Monday, 4 December 2017

The Ethics of Cake

[The following is an exercise in coming to terms with making decisions according to Stoic principles, especially the dreaded Temperance.  Obviously, one could swap out cake for any number of other pleasant things (wine, computer games, sex) but altering the surrounding text so that it still makes sense will not be equally easy in all case.]

Suppose that while visiting a coffee shop you see a bit of cake and you think to yourself "Cake would be nice."  Then by all means eat the cake: in and of itself, cake is morally neutral.  Its existence is neither an impediment nor an aid to Virtue: it is an indifferent.  But it is pleasant and something you would like in your life, so it is a preferred indifferent (the language of modern Stoicism is, at times, comically technical).

But suppose instead that you see the cake and think "I've had more than enough fat and sugar today, I really don't need the cake", and then you eat it anyway!  This would be a failure of Volition.  Your Temperance has helped you set your priorities, you have formulated the appropriate response, but then you act in a manner contrary to your will.  It seems your ethical muscles need training.

There might be other reasons to be suspicious of the cake.  Perhaps you're concerned about the conditions under which it was made (exploited migrant bakers on dodgy work visas) or the provenance of its ingredients: are the eggs free-range?  Your sense of Justice is helping you act in a way that will not compromise your character.  Given that I said cake was morally neutral, it's turning out to be a real mine-field (welcome to virtue ethics).

Stoics seek to make the best decision "all things considered", balancing up different, competing requirements.  In the case of meeting a friend for coffee, the cake is easily avoided if that is what you wish.  But what if instead it is a friend's birthday cake?  You might still decline, if your objection is strong, but you might instead conclude that your concerns about the cake are subordinate to the social role cake-eating plays.  This is not necessarily a failure of Courage, just your Wisdom telling you that your friend's enjoyment of the occasion trumps your own obsession with your waist line.

[As I was writing this, I saw that a related (more general and far more expert) post had gone up at How to be a Stoic.]

Tuesday, 28 November 2017

Embracing Stoicism

tl;dr 1. I have decided to become a Stoic, 2. I have also decided to take up blogging again.

I was, in my youth, dismissive of philosophy.  One of the things I liked about science was that you could argue all you liked, but ultimately there was the test: an experiment, and then we'd know who was right and who was wrong (and could move on to arguing about something else).  With no conceivable test, philosophical arguments would just go 'round and 'round with no hope of resolution (or so it seemed to me).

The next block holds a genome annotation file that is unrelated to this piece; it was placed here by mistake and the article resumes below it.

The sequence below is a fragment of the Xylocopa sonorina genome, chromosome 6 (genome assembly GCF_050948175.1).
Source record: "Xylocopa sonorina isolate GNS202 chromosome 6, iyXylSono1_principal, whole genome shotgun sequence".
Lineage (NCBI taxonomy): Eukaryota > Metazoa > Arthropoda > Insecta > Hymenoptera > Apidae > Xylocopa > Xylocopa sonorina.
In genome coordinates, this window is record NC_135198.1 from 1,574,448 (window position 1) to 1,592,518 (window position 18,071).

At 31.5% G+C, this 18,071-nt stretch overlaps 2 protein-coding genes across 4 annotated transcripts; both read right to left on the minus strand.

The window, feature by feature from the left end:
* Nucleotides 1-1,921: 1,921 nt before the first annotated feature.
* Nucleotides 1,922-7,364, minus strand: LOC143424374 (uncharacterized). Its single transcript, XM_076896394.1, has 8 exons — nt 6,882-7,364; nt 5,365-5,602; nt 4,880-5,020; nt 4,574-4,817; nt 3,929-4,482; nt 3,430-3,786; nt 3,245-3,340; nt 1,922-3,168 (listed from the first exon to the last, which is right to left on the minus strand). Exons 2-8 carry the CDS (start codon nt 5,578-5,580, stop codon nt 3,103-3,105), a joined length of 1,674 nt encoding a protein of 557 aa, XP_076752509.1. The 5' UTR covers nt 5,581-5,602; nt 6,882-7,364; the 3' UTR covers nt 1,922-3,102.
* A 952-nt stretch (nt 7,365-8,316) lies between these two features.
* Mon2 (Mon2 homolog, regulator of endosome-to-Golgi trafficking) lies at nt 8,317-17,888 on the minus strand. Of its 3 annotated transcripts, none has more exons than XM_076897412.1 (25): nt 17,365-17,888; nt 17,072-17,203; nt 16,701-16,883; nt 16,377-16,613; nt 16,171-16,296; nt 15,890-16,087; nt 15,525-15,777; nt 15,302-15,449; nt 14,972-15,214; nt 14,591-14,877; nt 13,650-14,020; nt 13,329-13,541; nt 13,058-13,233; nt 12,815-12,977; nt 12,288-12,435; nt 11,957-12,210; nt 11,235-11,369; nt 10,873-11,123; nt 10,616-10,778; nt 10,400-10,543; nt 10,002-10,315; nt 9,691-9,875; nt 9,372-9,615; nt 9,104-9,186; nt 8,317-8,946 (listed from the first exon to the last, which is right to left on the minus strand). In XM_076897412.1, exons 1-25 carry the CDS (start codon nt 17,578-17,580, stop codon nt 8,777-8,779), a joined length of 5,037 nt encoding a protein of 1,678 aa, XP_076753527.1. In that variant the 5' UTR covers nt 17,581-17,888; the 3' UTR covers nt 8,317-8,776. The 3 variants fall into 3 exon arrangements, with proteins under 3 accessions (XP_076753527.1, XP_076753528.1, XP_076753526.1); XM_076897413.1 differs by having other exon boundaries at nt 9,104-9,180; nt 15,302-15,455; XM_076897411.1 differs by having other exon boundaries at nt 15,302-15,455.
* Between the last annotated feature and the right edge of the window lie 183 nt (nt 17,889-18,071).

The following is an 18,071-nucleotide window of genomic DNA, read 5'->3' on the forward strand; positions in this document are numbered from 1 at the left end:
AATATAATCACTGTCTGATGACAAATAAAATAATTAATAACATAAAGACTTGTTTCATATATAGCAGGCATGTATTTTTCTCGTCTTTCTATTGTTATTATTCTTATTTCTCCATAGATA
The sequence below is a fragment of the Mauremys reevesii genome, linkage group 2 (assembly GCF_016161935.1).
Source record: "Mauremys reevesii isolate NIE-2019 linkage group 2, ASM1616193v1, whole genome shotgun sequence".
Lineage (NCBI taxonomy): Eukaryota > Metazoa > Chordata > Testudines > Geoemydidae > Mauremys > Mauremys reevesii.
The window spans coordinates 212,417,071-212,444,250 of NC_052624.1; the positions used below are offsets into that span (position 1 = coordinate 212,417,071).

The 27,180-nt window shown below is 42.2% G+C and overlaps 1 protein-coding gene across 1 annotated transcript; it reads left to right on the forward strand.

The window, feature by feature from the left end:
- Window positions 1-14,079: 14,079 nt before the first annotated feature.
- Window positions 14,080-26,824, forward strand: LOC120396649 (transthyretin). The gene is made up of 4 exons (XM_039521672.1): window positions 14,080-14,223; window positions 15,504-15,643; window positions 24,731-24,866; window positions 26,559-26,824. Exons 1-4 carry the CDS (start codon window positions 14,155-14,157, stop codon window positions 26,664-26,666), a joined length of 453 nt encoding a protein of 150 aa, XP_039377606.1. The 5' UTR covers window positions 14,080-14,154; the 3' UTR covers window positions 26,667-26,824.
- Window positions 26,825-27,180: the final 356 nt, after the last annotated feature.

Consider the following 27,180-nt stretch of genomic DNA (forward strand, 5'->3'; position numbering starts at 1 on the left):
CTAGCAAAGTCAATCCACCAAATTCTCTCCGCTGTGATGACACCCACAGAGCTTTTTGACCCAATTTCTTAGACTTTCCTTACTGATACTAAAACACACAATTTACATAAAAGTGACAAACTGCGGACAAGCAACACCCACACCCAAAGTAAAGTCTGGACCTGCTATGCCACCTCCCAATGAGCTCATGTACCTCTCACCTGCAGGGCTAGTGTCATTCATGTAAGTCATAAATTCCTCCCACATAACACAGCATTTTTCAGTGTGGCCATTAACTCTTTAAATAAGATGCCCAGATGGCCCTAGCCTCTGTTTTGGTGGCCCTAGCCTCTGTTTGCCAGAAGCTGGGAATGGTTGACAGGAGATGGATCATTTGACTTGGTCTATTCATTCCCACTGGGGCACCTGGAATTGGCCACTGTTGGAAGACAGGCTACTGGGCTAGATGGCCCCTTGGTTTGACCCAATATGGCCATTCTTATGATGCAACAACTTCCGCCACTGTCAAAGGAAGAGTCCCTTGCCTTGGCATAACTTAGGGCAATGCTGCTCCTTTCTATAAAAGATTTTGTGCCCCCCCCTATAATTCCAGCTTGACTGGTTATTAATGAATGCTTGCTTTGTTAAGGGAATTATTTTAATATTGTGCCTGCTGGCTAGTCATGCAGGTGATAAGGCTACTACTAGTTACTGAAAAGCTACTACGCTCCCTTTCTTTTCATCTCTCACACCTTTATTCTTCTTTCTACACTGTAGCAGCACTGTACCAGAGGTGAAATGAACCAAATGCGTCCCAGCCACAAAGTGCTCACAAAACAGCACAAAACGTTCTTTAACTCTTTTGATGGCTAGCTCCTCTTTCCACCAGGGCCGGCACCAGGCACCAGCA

But a few years ago I was asked to contribute to a course about science (scientific thinking and methods), taught to a group of students with a range of science interests.  What physics could I teach when I couldn't rely on any physics background?  I hit on the idea of recreating the "Scientific Revolution", the transition from Aristotelian thinking to classical physics.  The basic phenomena are familiar to everyone and I figured this could be done with a short time devoted to theoretical discussions centred around some crude experiments.  Bear in mind that my knowledge of Aristotelian physics was little more than the precis given near the start of any first year physics textbook, but this project appealed to my interest in history.

Armed with Aristotle's Physics, Galileo's Two New Sciences and Kuhn's The Structure of Scientific Revolutions I wrote my classes.*  This required a lot of reading on my part, and with the Aristotle in particular I was starting from a standing start.  So I went looking for supporting material that might help, and a web search produced the book Answers for Aristotle by one Massimo Pigliucci.  It wasn't the book I was after (although it later proved profitable to me), but it lead me to his blog, Rationally Speaking.  Pigliucci is an evolutionary biologist and a philosopher of science, but on this particular post he was discussing ethics.  In particular, he used the term "virtue ethics".

I wasn't looking for an ethical system, but my interest was piqued by the fact he was daring to disagree with Peter Singer -- probably the only living philosopher I knew by name (and a fellow Aussie!) -- but also because the name "virtue ethics" somehow appealed to me.  It was the start of a slow, but inexorable development of a new interest.

My receptiveness to philosophical reasoning was not a sudden thing -- in part I was just older and wiser -- and Aristotle and Kuhn had forced me to operate in a more philosophical space.**  But I suspect Pigliucci's status as both a scientist and a philosopher gave his writing a certain credibility with me (apparently he was a Professor of evolutionary biology then did a new PhD and became Professor of philosophy!).

One of the most important results of this new interest was the decision to read a bit of Socrates.  Plato's dialogues are rather variable: some of them are breezy reads, others are hard going.  I picked one, more or less at random, and got quite a pleasant introduction.  But before long, his hero Socrates had proven that religion doesn't define morality, trashed sophistry, and demolished the idea that might equals right.  And his primary instrument throughout was rational argumentation.  Perhaps my favourite bit (so far) is not a result, but a statement of method: